Parenting Coordination: A new DR solution supporting families stuck in high conflict
In this blog Family Law in Partnership consultant Felicity Shedden looks at how parenting coordination can help couples, particularly those in a high conflict situation.
What is parenting coordination?
Parenting coordination is a form of dispute resolution intended to support parents who have become enmeshed in high conflict to implement final child arrangements orders or parenting agreements. The role of the parenting coordinator is primarily to help the parents to find ways to work together to make parenting decisions and to understand the impact on their children of the levels of conflict which have arisen to date. Thereafter, the parenting coordinator helps to reduce the child’s exposure to this conflict by assisting the parents to resolve any disputes that do arise quickly and efficiently, without any further recourse to the Courts.
Who can be a parenting coordinator?
A parenting coordinator would be an experienced mediator, who has then undergone further in-depth training. Parenting coordinators are drawn from a range of professional backgrounds, including social workers, mental health professionals and lawyers. As a process, it has evolved from the outset as being a genuinely multi-disciplinary profession. The key element, however, is that the parenting coordinator should already have substantial experience of mediating with parents in high conflict situations before undergoing the training. It could also be said that, given the unique challenges of the role, the parenting coordinator will need to possess a broad range of skills and should have the temperament to be able to cope with working in this high conflict arena.
How does the process work?
Parenting coordination is effectively a hybrid model of three separate elements of work. The first is an educative role. Upon appointment, the parenting coordinator will meet with both parents, separately and jointly where appropriate, and will undertake work with them to help them to recognise the impact on the family, both on the children and the parents themselves, of the conflict in which they have been engaged. They will look at practical steps that the parents can take to evolve techniques to make decisions jointly and they identify areas where the family would benefit from additional interventions, for example, by referring to therapeutic services where appropriate. The parenting coordinator can liaise with other professionals working with the family so as to ensure, in the words of management consultants, that ‘joined up thinking’ is taking place and that the family are able to benefit as much as possible from the resources available to them.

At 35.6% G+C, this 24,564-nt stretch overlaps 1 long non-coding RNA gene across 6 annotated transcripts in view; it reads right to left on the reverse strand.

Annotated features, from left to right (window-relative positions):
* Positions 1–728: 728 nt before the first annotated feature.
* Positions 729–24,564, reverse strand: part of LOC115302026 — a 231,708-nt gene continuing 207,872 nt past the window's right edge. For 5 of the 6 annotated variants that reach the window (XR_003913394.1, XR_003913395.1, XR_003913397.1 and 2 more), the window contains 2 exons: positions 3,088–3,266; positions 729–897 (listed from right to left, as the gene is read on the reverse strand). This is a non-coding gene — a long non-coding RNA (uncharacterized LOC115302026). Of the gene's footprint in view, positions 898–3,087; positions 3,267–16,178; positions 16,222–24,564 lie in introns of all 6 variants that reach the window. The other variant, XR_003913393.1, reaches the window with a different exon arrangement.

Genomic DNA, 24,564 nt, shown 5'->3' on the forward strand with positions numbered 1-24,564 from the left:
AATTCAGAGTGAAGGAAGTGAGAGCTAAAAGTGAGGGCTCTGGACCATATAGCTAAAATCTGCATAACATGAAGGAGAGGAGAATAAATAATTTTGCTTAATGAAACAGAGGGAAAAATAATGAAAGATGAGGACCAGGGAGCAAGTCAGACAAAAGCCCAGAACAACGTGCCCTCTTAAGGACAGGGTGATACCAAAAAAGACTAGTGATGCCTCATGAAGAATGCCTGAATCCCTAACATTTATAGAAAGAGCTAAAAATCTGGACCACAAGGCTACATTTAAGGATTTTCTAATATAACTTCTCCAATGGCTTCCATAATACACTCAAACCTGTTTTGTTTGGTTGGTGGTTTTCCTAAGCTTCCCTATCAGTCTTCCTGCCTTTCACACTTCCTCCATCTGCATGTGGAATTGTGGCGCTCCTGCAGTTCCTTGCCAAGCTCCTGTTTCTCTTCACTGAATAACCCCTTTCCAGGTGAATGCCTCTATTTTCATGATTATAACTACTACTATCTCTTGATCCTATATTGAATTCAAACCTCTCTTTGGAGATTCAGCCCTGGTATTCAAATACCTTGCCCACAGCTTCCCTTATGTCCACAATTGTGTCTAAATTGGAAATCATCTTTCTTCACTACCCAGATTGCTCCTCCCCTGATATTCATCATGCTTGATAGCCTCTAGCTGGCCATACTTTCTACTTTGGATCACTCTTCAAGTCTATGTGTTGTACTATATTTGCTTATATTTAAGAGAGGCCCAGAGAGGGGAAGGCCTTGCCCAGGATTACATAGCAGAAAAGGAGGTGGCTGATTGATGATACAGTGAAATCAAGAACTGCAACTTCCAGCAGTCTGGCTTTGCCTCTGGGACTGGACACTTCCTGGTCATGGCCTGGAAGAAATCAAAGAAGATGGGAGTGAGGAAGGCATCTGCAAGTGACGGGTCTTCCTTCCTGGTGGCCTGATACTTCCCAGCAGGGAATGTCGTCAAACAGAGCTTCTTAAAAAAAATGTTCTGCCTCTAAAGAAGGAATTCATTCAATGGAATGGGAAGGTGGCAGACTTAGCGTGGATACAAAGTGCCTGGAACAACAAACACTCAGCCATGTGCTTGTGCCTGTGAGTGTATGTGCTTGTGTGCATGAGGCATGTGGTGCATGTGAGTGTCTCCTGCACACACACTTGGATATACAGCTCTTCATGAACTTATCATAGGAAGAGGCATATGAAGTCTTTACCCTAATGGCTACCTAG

The parenting coordinator is normally appointed for a fixed term, typically two years, during which time any disputes that arise in relation to the implementation of the final order or agreement will be referred to them. It is crucial to recognise that these are disputes on implementation not substantive decision making. The parenting coordinator has no role in deciding on matters that would typically fall within a Section 8 application, such as with which parent a child should live, relocation disputes or specific issue applications. Instead, the parenting coordinator works with the parents to deal with those niggling matters which tend to occur as children grow up and orders that have been put together, however carefully, at the conclusion of Court proceedings, need fleshing out or adjusting to accommodate the dynamics of the family. Typical scenarios that might arise would be, for example, if an order specified that school holidays would be divided equally at dates to be agreed between the parents, but the parents could not agree the dates. There might be disputes as to whether a parent could attend a child’s sports match on a non-contact weekend or, of course, the perennial arguments that arise around arrangements for handover. When these situations occur, the parenting coordinator will try to mediate with the parents to find a resolution. Ultimately, if needed, the parenting coordinator would make the decision to determine the conflict.